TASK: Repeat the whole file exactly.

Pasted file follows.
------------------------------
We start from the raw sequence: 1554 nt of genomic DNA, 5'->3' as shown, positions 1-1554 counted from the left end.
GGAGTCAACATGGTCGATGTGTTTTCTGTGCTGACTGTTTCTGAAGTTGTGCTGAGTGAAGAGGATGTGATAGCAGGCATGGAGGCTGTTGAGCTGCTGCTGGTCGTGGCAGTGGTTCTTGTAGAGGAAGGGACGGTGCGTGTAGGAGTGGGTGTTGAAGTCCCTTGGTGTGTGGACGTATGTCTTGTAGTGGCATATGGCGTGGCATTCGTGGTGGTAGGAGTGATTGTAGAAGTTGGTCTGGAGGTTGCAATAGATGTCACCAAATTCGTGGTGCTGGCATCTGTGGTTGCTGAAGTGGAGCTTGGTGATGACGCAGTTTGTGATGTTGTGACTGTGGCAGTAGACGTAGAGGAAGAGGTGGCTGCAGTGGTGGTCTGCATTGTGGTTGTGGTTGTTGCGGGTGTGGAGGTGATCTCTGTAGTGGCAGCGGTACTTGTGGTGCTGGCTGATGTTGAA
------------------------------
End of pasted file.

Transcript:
We start from the raw sequence: 1554 nt of genomic DNA, 5'->3' as shown, positions 1-1554 counted from the left end.
GGAGTCAACATGGTCGATGTGTTTTCTGTGCTGACTGTTTCTGAAGTTGTGCTGAGTGAAGAGGATGTGATAGCAGGCATGGAGGCTGTTGAGCTGCTGCTGGTCGTGGCAGTGGTTCTTGTAGAGGAAGGGACGGTGCGTGTAGGAGTGGGTGTTGAAGTCCCTTGGTGTGTGGACGTATGTCTTGTAGTGGCATATGGCGTGGCATTCGTGGTGGTAGGAGTGATTGTAGAAGTTGGTCTGGAGGTTGCAATAGATGTCACCAAATTCGTGGTGCTGGCATCTGTGGTTGCTGAAGTGGAGCTTGGTGATGACGCAGTTTGTGATGTTGTGACTGTGGCAGTAGACGTAGAGGAAGAGGTGGCTGCAGTGGTGGTCTGCATTGTGGTTGTGGTTGTTGCGGGTGTGGAGGTGATCTCTGTAGTGGCAGCGGTACTTGTGGTGCTGGCTGATGTTGAA